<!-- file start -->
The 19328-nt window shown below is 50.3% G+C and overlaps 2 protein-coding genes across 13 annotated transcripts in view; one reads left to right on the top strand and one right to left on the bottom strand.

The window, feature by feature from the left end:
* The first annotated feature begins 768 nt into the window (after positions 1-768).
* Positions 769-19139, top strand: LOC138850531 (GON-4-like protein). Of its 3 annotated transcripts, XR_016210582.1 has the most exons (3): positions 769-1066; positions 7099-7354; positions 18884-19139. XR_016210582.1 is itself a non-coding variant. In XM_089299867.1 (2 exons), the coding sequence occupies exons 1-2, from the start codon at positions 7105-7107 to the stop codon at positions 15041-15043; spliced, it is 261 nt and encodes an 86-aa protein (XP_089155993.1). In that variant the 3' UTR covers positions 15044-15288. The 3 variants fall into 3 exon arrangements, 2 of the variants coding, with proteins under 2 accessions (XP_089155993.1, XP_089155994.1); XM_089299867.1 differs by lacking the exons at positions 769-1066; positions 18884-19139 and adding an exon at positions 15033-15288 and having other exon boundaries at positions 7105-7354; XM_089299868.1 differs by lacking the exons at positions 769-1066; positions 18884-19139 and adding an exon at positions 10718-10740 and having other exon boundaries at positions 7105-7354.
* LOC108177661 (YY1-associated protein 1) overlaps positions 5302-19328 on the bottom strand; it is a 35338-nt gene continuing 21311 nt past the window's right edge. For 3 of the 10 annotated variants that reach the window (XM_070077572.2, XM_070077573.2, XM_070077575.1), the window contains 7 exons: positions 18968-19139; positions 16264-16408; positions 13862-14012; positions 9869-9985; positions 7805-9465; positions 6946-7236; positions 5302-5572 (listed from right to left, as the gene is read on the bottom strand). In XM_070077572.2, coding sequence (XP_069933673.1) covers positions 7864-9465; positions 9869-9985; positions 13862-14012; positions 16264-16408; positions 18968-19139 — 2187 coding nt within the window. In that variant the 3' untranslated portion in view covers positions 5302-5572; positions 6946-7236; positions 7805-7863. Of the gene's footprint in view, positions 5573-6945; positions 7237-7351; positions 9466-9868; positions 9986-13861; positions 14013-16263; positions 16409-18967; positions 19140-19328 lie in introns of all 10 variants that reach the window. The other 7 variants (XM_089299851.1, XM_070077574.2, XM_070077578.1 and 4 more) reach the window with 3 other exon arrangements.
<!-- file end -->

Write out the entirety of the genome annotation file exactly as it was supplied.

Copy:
The 19328-nt window shown below is 50.3% G+C and overlaps 2 protein-coding genes across 13 annotated transcripts in view; one reads left to right on the top strand and one right to left on the bottom strand.

The window, feature by feature from the left end:
* The first annotated feature begins 768 nt into the window (after positions 1-768).
* Positions 769-19139, top strand: LOC138850531 (GON-4-like protein). Of its 3 annotated transcripts, XR_016210582.1 has the most exons (3): positions 769-1066; positions 7099-7354; positions 18884-19139. XR_016210582.1 is itself a non-coding variant. In XM_089299867.1 (2 exons), the coding sequence occupies exons 1-2, from the start codon at positions 7105-7107 to the stop codon at positions 15041-15043; spliced, it is 261 nt and encodes an 86-aa protein (XP_089155993.1). In that variant the 3' UTR covers positions 15044-15288. The 3 variants fall into 3 exon arrangements, 2 of the variants coding, with proteins under 2 accessions (XP_089155993.1, XP_089155994.1); XM_089299867.1 differs by lacking the exons at positions 769-1066; positions 18884-19139 and adding an exon at positions 15033-15288 and having other exon boundaries at positions 7105-7354; XM_089299868.1 differs by lacking the exons at positions 769-1066; positions 18884-19139 and adding an exon at positions 10718-10740 and having other exon boundaries at positions 7105-7354.
* LOC108177661 (YY1-associated protein 1) overlaps positions 5302-19328 on the bottom strand; it is a 35338-nt gene continuing 21311 nt past the window's right edge. For 3 of the 10 annotated variants that reach the window (XM_070077572.2, XM_070077573.2, XM_070077575.1), the window contains 7 exons: positions 18968-19139; positions 16264-16408; positions 13862-14012; positions 9869-9985; positions 7805-9465; positions 6946-7236; positions 5302-5572 (listed from right to left, as the gene is read on the bottom strand). In XM_070077572.2, coding sequence (XP_069933673.1) covers positions 7864-9465; positions 9869-9985; positions 13862-14012; positions 16264-16408; positions 18968-19139 — 2187 coding nt within the window. In that variant the 3' untranslated portion in view covers positions 5302-5572; positions 6946-7236; positions 7805-7863. Of the gene's footprint in view, positions 5573-6945; positions 7237-7351; positions 9466-9868; positions 9986-13861; positions 14013-16263; positions 16409-18967; positions 19140-19328 lie in introns of all 10 variants that reach the window. The other 7 variants (XM_089299851.1, XM_070077574.2, XM_070077578.1 and 4 more) reach the window with 3 other exon arrangements.